I wrote earlier this month about a long ago event of betrayal. Of pain. Of grief. Yes, I’m used to writing about grief, but not this grief, not this particular loss.
The Wonder Report published the article My Dream Didn’t Come True, and Here’s Why It Was the Best Thing to Happen I began the story with the moment I realized I’d lost the man I loved. Forever. He probably did not consider his action a betrayal, but I did.
I typically write about loss associated with death. So what does this incident that happened 20 years ago have to do with my writing and my journey of loss?
Could it be that those “little” griefs along the way prepare us for the “big” griefs?
That’s what this relationship did. In many ways. Not just at the end point.
First of all, I was 25 years old. A friend’s brother had died, and I’d known him, but the greatest loss I’d known was the death of my dog. I was “Wednesday’s child, full of woe,” as the nursery rhyme goes. Any type of loss tended to hit me hard. The tears came down.
The man I dated was a widower. Hoping to understand what he was going through – and hoping in a childishly ignorant and yes, selfish way, to end his grief and clear a path of marriage to me – I wanted to suggest ways he complete the grieving process. Thus, I began reading about grief.
I know now that wasn’t wise. Of course it was not effective. He was 10 years my senior, and his experience with death was unlike anything I could understand. But I was young and in love.
Nonetheless, this situation, paired with going to crime scenes for my job as a reporter, initiated what today is a ministry. Sandwiched between sits the deaths of my parents and other loved ones several years after that romance.
While the “seed” was the experience 20 years ago, it was the life-shattering personal experience of losing my parents that launched an intentional lifestyle to help other grieving people by sharing my story. And listening to theirs.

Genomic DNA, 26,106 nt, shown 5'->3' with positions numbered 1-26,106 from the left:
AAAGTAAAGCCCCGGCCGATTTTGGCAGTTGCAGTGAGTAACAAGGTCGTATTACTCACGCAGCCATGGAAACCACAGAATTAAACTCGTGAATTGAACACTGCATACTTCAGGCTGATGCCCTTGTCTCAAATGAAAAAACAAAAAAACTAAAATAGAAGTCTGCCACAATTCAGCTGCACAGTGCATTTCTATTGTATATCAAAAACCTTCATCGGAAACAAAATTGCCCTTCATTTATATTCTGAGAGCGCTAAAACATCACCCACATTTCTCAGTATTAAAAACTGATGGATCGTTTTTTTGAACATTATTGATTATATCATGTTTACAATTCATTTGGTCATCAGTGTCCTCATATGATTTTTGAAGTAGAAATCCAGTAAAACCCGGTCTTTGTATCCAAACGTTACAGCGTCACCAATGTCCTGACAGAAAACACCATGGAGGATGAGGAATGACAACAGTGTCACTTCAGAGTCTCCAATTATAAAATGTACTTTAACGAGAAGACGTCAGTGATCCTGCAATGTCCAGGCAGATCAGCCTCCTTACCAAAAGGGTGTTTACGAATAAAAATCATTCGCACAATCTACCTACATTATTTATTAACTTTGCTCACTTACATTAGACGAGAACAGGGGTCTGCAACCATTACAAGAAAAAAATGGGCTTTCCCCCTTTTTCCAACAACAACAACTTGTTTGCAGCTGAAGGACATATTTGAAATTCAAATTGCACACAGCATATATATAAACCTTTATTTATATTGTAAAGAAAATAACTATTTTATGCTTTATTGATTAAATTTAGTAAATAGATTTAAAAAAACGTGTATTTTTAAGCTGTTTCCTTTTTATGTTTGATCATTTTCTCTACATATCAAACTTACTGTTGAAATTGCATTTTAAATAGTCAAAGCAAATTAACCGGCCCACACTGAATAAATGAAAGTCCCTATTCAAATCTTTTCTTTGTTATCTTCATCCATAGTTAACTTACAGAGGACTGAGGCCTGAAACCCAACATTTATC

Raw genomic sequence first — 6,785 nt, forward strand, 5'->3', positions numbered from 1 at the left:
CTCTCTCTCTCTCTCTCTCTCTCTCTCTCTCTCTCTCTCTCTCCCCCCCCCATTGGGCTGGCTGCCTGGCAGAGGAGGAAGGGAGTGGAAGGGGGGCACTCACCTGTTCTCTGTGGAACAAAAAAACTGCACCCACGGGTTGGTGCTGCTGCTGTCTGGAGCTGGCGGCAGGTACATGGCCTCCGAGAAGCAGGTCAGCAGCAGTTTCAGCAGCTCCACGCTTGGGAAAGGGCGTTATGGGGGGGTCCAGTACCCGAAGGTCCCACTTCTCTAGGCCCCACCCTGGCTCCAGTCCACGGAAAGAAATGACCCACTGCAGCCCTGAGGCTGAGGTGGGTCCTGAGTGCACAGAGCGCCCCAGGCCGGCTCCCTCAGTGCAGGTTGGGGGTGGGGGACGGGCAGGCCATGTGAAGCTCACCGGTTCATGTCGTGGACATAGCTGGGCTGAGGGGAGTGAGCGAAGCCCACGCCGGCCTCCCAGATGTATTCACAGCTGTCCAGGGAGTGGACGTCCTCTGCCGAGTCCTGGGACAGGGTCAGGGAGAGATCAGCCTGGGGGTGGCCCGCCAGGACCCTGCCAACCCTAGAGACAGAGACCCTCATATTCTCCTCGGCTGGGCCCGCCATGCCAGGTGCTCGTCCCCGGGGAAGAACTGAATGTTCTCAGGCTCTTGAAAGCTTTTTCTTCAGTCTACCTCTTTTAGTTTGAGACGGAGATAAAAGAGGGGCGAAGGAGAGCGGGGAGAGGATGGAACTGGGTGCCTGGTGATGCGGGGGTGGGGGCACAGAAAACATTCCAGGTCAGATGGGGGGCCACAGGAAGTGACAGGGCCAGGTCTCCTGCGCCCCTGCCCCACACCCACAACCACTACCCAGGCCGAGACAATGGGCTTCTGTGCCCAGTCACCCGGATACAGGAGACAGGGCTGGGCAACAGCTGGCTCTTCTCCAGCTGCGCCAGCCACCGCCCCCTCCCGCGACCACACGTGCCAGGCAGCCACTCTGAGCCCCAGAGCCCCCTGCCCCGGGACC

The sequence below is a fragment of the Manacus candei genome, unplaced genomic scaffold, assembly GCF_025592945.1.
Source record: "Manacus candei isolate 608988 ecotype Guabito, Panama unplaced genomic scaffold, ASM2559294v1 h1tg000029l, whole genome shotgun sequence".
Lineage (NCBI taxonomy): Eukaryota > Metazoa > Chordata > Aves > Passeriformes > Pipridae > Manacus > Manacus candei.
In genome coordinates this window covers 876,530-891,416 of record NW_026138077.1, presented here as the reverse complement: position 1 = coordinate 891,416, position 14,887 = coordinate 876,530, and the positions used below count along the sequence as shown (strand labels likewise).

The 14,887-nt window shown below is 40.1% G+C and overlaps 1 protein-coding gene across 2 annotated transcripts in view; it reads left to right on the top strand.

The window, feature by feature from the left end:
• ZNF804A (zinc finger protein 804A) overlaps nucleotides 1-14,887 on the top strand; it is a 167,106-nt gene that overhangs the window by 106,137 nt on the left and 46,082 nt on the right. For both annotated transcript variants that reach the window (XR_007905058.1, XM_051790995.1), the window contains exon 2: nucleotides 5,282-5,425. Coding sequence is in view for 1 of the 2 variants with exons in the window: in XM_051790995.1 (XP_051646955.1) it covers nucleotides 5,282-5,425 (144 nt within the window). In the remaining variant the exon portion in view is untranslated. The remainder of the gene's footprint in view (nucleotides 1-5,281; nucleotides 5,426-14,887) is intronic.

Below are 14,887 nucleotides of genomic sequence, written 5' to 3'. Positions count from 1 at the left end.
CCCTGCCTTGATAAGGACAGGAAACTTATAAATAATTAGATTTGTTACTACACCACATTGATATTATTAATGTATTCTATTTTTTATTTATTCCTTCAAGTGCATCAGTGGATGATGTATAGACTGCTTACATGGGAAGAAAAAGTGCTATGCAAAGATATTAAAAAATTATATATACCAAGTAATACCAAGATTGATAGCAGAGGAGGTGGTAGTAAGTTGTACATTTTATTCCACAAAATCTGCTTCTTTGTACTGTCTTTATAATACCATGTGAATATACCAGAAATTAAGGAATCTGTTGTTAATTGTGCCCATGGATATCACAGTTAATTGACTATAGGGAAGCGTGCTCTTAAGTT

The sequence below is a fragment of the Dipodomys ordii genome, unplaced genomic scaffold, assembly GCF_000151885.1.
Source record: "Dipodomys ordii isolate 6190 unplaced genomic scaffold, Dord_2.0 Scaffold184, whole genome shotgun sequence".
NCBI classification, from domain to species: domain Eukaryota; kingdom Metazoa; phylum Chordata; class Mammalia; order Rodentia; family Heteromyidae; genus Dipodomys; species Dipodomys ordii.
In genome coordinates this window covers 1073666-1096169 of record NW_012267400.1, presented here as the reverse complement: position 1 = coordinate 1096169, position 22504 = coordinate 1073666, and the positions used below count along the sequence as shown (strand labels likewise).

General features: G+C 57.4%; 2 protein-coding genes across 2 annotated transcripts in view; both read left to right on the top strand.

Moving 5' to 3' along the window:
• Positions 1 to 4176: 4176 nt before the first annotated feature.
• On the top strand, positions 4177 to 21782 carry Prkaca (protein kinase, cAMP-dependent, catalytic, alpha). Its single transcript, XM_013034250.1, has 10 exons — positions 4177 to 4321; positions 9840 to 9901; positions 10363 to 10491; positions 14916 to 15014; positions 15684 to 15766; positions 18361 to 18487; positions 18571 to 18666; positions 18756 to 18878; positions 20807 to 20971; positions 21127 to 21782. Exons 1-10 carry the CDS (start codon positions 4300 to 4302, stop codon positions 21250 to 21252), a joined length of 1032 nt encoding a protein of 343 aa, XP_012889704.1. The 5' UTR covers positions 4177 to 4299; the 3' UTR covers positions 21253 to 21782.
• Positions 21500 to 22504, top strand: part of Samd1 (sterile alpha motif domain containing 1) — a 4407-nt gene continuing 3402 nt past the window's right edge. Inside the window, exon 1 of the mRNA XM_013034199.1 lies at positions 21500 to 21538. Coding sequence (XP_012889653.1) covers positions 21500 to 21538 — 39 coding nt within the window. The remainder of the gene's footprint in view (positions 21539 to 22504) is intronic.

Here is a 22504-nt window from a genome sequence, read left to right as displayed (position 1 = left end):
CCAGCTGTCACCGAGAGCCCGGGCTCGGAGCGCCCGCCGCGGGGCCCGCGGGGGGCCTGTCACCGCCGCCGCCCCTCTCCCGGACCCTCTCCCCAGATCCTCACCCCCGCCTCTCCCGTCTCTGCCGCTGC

How did the “little” griefs prepare me for the “big” griefs?
To clarify, nothing could have fully prepared me for my father’s death in 2006, nor the death three years later of my mother. However, because I had studied grief and previously had suffered heartbreaking loss, I knew there was something on the other side of sorrow. I’d rebuilt my life.
I knew there was hope. And so I pressed on after the deaths of my parents. I’d learned grief could not be given a deadline. I gave it full rein.
And that’s what the article in The Wonder Report is really about – pressing on through the loss of our dreams. Through the loss of loves, jobs and plans. What I like most about looking back on dead dreams is seeing in hindsight how God took what was a devastating blow and turned life into a bundle of blessings.
He promises in Romans 8:28: “All things work together for good to those who love God.”
That does not mean all the stuff is good. It means he will bring good stuff out of the bad.
That is what keeps me pressing on through the losses. His promise – and a history of seeing his word fulfilled time and time again.
What is your story? What dream did not come true – but good came out of it?
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